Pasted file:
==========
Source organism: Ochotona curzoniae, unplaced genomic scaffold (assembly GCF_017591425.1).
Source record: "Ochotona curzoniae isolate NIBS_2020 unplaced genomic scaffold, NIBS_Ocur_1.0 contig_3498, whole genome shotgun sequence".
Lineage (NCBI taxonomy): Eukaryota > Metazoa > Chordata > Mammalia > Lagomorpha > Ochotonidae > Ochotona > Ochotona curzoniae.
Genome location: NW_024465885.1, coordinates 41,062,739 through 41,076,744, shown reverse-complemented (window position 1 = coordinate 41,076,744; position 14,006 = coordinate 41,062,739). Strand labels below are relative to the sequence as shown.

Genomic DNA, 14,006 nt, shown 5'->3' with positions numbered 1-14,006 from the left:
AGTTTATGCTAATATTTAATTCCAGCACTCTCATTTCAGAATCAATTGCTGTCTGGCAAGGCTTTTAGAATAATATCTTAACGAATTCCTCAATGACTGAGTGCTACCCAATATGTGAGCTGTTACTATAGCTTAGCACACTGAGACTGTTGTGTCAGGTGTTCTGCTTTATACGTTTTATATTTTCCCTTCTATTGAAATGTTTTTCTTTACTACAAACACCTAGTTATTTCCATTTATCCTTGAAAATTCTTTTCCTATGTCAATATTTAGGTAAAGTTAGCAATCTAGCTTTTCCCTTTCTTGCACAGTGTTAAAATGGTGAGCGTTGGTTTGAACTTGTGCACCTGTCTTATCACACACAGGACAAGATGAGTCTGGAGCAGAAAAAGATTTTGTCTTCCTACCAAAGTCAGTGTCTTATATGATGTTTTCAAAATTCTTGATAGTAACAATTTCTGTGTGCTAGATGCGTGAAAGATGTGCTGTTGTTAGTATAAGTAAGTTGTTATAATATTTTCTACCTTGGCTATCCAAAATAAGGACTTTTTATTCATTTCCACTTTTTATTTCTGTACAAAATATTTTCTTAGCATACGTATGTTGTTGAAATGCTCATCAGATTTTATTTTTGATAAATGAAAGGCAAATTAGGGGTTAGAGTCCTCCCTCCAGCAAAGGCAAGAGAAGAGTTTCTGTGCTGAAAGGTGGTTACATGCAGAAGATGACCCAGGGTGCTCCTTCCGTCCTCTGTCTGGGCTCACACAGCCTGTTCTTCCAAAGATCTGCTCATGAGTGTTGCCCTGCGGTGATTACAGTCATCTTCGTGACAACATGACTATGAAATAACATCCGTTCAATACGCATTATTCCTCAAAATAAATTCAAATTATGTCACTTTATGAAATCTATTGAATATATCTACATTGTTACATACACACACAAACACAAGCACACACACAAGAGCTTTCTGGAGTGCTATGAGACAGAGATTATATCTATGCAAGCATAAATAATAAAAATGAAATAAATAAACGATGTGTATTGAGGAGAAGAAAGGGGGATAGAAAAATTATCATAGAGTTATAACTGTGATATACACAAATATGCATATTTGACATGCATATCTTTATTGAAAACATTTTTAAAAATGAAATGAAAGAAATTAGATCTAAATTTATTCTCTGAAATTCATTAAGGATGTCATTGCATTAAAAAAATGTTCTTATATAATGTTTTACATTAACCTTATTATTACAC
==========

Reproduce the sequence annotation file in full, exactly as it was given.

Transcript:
Source organism: Ochotona curzoniae, unplaced genomic scaffold (assembly GCF_017591425.1).
Source record: "Ochotona curzoniae isolate NIBS_2020 unplaced genomic scaffold, NIBS_Ocur_1.0 contig_3498, whole genome shotgun sequence".
Lineage (NCBI taxonomy): Eukaryota > Metazoa > Chordata > Mammalia > Lagomorpha > Ochotonidae > Ochotona > Ochotona curzoniae.
Genome location: NW_024465885.1, coordinates 41,062,739 through 41,076,744, shown reverse-complemented (window position 1 = coordinate 41,076,744; position 14,006 = coordinate 41,062,739). Strand labels below are relative to the sequence as shown.

Genomic DNA, 14,006 nt, shown 5'->3' with positions numbered 1-14,006 from the left:
AGTTTATGCTAATATTTAATTCCAGCACTCTCATTTCAGAATCAATTGCTGTCTGGCAAGGCTTTTAGAATAATATCTTAACGAATTCCTCAATGACTGAGTGCTACCCAATATGTGAGCTGTTACTATAGCTTAGCACACTGAGACTGTTGTGTCAGGTGTTCTGCTTTATACGTTTTATATTTTCCCTTCTATTGAAATGTTTTTCTTTACTACAAACACCTAGTTATTTCCATTTATCCTTGAAAATTCTTTTCCTATGTCAATATTTAGGTAAAGTTAGCAATCTAGCTTTTCCCTTTCTTGCACAGTGTTAAAATGGTGAGCGTTGGTTTGAACTTGTGCACCTGTCTTATCACACACAGGACAAGATGAGTCTGGAGCAGAAAAAGATTTTGTCTTCCTACCAAAGTCAGTGTCTTATATGATGTTTTCAAAATTCTTGATAGTAACAATTTCTGTGTGCTAGATGCGTGAAAGATGTGCTGTTGTTAGTATAAGTAAGTTGTTATAATATTTTCTACCTTGGCTATCCAAAATAAGGACTTTTTATTCATTTCCACTTTTTATTTCTGTACAAAATATTTTCTTAGCATACGTATGTTGTTGAAATGCTCATCAGATTTTATTTTTGATAAATGAAAGGCAAATTAGGGGTTAGAGTCCTCCCTCCAGCAAAGGCAAGAGAAGAGTTTCTGTGCTGAAAGGTGGTTACATGCAGAAGATGACCCAGGGTGCTCCTTCCGTCCTCTGTCTGGGCTCACACAGCCTGTTCTTCCAAAGATCTGCTCATGAGTGTTGCCCTGCGGTGATTACAGTCATCTTCGTGACAACATGACTATGAAATAACATCCGTTCAATACGCATTATTCCTCAAAATAAATTCAAATTATGTCACTTTATGAAATCTATTGAATATATCTACATTGTTACATACACACACAAACACAAGCACACACACAAGAGCTTTCTGGAGTGCTATGAGACAGAGATTATATCTATGCAAGCATAAATAATAAAAATGAAATAAATAAACGATGTGTATTGAGGAGAAGAAAGGGGGATAGAAAAATTATCATAGAGTTATAACTGTGATATACACAAATATGCATATTTGACATGCATATCTTTATTGAAAACATTTTTAAAAATGAAATGAAAGAAATTAGATCTAAATTTATTCTCTGAAATTCATTAAGGATGTCATTGCATTAAAAAAATGTTCTTATATAATGTTTTACATTAACCTTATTATTACAC